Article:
In his 2015 encyclical "Laudato Si', On Care for Our Common Home" and in Laudate Deum, an apostolic exhortation released on Oct. 4, Francis emphasized climate change as an urgent crisis demanding humanity's immediate attention. In December, Francis is scheduled to become the first pope to attend a United Nations climate summit, COP28 in Dubai, to help promote global action on the issue.
Elsewhere, Francis has also taken a different approach from the U.S. bishops in frequently speaking about abortion in relation to the church's teachings and positions on other life issues, including the death penalty, social justice and anti-poverty initiatives, and treatment of migrants.
In Gaudete et Exsultate, his 2018 apostolic exhortation on holiness, Francis said the church's "defense of the innocent unborn" needed to be "clear, firm and passionate." But the pope said the lives of people already born were "equally sacred," and he highlighted issues such as human trafficking, poverty, euthanasia, "and every form of rejection."
At their November 2019 plenary, the U.S. bishops voted to identify abortion as their "preeminent priority" following a public debate where some prelates disagreed with that language, on grounds that it was inconsistent with Francis' teachings.
A year after that gathering, Democrat Joseph Biden was elected U.S. president. Biden's election prompted an at-times pointed debate among the U.S. hierarchy on whether to prohibit Catholic politicians like Biden who support abortion rights from receiving Communion. The controversy ended with the November 2021 approval of a document that summarized Catholic teaching on the Eucharist.
Archbishop Timothy Broglio of the U.S. Archdiocese for the Military Services, president of the U.S. Conference of Catholic Bishops, speaks during an interview with OSV News at the bishops' fall general assembly Nov. 15 in Baltimore. (OSV News/Bob Roller)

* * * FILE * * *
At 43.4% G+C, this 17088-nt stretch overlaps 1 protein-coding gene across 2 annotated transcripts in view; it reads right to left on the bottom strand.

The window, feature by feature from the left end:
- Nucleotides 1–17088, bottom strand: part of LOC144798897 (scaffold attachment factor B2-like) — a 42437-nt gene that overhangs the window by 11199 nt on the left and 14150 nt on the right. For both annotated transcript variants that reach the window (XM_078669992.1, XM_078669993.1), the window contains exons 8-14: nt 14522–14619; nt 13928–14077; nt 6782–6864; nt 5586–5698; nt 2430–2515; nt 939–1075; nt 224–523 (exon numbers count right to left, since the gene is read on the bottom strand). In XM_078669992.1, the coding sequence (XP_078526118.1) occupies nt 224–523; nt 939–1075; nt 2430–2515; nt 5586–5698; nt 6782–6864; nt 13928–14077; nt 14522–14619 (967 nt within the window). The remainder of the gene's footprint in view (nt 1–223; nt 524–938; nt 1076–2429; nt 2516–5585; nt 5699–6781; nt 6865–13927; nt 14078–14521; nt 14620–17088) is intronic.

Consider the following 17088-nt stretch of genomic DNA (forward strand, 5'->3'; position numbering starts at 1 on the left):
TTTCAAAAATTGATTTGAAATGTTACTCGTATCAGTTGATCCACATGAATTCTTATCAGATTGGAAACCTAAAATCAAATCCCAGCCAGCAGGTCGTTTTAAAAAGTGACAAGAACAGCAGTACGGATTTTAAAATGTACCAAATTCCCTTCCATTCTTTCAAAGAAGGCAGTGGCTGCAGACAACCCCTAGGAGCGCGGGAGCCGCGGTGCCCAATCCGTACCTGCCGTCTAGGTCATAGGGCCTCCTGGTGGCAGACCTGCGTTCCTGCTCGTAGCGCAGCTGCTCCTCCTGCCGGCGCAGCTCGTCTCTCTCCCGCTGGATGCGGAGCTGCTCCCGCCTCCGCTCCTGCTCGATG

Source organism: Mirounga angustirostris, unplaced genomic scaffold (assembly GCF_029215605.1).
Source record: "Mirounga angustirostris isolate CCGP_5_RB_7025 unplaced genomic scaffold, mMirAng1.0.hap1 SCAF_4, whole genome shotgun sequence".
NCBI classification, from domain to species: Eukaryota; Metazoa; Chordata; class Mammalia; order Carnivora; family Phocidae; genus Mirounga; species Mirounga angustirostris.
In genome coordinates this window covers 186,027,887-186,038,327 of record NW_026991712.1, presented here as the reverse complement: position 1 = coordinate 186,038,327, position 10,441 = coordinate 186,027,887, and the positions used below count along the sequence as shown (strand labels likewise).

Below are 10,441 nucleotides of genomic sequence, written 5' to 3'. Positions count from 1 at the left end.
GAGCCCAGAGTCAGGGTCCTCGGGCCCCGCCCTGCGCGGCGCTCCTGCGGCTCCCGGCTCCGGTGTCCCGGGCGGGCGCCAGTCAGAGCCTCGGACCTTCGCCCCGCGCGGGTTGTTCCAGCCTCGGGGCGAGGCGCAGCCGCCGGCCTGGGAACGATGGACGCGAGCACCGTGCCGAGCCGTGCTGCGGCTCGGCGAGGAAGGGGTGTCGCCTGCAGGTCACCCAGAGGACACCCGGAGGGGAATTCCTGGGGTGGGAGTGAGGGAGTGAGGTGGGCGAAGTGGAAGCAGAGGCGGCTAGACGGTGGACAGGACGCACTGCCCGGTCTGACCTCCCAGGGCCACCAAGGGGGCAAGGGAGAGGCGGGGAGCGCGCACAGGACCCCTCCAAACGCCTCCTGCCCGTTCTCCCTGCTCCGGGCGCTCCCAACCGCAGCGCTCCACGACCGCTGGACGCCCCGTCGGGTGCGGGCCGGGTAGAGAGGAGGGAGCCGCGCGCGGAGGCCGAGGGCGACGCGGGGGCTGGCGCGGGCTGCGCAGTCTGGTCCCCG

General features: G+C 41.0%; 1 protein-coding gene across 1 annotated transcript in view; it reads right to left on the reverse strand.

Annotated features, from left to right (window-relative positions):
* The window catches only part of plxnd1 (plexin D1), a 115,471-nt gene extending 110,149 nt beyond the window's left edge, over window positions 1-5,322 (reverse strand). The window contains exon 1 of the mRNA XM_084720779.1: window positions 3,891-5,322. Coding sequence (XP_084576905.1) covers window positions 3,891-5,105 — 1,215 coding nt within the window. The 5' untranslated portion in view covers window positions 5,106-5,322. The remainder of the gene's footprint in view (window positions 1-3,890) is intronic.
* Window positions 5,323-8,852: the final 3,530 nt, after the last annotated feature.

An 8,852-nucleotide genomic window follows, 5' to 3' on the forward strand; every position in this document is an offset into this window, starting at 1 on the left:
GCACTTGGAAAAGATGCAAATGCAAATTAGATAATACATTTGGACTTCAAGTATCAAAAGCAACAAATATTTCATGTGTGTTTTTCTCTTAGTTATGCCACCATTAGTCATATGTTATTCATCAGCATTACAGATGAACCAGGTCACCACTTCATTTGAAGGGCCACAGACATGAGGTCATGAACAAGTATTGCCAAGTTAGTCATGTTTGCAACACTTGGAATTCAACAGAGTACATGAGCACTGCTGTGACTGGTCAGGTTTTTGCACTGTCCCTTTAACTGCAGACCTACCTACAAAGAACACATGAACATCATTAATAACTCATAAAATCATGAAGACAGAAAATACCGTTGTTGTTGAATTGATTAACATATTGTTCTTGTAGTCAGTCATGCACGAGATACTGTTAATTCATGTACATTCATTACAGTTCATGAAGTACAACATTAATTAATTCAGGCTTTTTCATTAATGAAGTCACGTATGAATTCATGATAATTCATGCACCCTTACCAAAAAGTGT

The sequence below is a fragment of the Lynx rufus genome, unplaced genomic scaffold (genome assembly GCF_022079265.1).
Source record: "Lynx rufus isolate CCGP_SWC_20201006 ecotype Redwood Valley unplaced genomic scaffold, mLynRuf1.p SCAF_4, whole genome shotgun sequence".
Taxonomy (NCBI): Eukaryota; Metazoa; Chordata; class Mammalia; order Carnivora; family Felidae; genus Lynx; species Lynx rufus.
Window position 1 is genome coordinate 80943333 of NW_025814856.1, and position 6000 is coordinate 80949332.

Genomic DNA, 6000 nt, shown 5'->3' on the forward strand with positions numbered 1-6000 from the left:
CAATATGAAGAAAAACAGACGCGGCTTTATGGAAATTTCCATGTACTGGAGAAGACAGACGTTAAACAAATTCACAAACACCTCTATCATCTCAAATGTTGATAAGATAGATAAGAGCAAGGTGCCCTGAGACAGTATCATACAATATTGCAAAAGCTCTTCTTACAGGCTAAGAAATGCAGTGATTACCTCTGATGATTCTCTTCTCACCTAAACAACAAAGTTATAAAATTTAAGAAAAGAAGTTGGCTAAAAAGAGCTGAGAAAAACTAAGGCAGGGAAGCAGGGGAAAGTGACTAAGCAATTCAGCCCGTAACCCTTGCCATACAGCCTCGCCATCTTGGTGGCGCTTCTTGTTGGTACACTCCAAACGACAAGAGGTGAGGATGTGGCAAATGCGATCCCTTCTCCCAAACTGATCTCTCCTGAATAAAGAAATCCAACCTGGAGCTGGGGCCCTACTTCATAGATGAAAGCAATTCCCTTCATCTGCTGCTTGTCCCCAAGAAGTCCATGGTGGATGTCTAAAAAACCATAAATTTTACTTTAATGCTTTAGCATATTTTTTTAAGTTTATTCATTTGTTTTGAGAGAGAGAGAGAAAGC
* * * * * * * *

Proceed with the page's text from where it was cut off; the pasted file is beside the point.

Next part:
Seven months after that controversy subsided, in June 2022, the U.S. Supreme Court overturned its landmark 1973 ruling Roe v. Wade, which had declared abortion to be a federal constitutional right. Since then, while some states have moved to restrict abortion or widen access, voters in seven states over the past year have approved binding ballot referendums and amendments to preserve abortion rights, most recently in Ohio.
Despite those electoral setbacks, Archbishop Timothy Broglio of the U.S. Archdiocese for the Military Services, the president of the U.S. bishops' conference, told reporters Nov. 14 that the bishops see their role as one of educating voters that abortion is "simply not acceptable" since it is "an end to human life."
Said Broglio, "Perhaps we need to make our position clearer."
At their November 2022 plenary, the bishops opted to publish a new introductory letter and bulletin inserts, instead of rewriting "Faithful Citizenship." The bishops said they plan to begin revising "Faithful Citizenship" after the 2024 election, with the goal of preparing a new edition for approval at their November 2027 plenary.
The bishops last issued a new version of "Faithful Citizenship" in 2007.
Lori said the document has served the bishops' conference well, and he stressed that "Faithful Citizenship" is based on Catholic social teaching principles, adding: "It's not based on one's favorite political ideology."